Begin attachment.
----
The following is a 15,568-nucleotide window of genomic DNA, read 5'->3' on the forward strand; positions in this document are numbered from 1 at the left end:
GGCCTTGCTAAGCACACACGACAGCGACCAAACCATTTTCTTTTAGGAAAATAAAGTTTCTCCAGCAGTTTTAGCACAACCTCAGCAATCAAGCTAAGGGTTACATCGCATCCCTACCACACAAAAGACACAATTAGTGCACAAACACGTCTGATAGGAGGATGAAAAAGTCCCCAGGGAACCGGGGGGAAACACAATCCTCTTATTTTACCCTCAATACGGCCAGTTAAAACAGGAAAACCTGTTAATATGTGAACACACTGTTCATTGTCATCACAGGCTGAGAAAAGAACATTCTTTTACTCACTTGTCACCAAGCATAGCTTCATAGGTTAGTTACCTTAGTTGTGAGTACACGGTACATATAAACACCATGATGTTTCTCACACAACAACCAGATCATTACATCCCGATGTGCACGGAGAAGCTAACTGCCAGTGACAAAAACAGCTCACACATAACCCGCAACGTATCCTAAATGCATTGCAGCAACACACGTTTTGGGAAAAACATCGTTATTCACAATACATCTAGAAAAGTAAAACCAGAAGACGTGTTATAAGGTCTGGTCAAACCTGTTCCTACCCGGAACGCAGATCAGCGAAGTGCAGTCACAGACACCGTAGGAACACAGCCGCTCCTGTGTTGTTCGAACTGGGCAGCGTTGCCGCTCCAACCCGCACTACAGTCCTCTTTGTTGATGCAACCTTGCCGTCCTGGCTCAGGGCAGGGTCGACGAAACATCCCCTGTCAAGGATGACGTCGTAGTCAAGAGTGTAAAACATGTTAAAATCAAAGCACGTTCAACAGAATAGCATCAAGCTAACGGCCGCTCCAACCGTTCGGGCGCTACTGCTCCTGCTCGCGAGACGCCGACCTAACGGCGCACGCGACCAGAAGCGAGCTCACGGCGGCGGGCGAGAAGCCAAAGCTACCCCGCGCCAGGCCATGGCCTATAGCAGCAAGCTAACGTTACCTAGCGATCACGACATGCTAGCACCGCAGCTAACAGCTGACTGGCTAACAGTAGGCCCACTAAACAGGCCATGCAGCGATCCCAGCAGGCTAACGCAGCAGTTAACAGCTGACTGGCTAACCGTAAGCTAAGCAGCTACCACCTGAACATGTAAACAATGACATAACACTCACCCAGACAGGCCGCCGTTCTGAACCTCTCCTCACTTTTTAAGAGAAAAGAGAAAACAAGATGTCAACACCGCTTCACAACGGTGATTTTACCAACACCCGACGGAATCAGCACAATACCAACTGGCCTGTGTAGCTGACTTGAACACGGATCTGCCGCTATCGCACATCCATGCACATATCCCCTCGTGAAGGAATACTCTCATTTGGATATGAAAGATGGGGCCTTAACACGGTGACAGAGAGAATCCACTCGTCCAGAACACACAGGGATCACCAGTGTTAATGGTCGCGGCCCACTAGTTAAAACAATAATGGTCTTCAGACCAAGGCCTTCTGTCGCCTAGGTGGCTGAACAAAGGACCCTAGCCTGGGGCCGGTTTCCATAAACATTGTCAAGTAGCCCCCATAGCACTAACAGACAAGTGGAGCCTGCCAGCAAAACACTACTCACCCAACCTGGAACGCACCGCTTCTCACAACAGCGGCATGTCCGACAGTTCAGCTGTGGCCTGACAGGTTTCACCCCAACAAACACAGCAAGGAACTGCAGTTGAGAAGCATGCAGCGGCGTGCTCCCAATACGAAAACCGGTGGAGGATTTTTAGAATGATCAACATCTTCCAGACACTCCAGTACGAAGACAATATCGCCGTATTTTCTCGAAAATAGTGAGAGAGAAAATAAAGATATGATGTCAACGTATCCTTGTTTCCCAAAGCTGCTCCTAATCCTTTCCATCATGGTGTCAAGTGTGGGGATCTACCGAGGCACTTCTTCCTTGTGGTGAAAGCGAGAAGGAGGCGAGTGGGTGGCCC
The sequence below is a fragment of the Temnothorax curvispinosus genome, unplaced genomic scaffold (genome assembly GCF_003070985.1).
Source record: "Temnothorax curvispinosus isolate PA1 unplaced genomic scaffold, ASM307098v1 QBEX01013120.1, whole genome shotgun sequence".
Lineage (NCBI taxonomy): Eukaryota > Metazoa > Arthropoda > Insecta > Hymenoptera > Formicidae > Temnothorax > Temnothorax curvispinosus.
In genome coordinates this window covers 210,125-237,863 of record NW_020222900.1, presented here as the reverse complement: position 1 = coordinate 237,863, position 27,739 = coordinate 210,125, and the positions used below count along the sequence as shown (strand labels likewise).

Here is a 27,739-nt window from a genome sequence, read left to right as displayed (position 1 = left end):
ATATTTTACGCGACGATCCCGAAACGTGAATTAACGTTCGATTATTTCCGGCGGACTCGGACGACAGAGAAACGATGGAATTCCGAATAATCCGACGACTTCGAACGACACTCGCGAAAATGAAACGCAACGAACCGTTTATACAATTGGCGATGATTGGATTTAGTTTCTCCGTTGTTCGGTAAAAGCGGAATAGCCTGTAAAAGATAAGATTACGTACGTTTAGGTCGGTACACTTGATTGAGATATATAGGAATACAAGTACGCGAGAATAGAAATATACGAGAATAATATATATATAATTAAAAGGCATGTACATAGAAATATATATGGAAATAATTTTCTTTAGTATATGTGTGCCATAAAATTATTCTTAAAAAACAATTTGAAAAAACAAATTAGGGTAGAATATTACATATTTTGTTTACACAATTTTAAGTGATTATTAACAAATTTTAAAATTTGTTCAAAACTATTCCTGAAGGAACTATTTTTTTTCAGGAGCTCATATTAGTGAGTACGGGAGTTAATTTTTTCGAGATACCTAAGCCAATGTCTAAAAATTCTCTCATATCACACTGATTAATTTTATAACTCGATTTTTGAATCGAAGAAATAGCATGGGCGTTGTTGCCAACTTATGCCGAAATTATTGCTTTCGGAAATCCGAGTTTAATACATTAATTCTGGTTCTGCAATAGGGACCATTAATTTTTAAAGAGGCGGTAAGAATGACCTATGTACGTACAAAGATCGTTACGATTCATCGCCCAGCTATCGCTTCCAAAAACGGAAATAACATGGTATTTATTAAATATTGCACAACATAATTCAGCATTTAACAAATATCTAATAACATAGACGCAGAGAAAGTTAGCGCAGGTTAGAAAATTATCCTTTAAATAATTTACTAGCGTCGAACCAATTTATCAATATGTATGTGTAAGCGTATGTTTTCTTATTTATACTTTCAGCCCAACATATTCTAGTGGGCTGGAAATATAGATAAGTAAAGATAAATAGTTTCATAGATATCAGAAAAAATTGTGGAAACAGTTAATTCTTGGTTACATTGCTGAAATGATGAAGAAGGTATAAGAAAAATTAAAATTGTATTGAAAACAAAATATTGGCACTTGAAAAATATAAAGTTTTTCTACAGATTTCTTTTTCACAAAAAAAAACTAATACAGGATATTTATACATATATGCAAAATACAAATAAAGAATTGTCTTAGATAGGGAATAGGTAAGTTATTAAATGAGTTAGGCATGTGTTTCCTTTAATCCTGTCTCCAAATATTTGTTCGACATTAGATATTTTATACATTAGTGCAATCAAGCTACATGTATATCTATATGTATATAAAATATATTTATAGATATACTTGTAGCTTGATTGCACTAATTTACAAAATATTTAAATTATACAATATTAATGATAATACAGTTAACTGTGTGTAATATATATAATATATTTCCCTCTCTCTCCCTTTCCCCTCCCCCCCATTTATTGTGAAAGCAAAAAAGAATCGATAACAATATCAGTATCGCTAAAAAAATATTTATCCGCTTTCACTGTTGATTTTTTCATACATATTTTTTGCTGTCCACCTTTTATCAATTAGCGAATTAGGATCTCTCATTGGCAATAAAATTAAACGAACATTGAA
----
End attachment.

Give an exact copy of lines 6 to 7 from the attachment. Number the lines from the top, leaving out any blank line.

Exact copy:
In genome coordinates this window covers 210,125-237,863 of record NW_020222900.1, presented here as the reverse complement: position 1 = coordinate 237,863, position 27,739 = coordinate 210,125, and the positions used below count along the sequence as shown (strand labels likewise).

Here is a 27,739-nt window from a genome sequence, read left to right as displayed (position 1 = left end):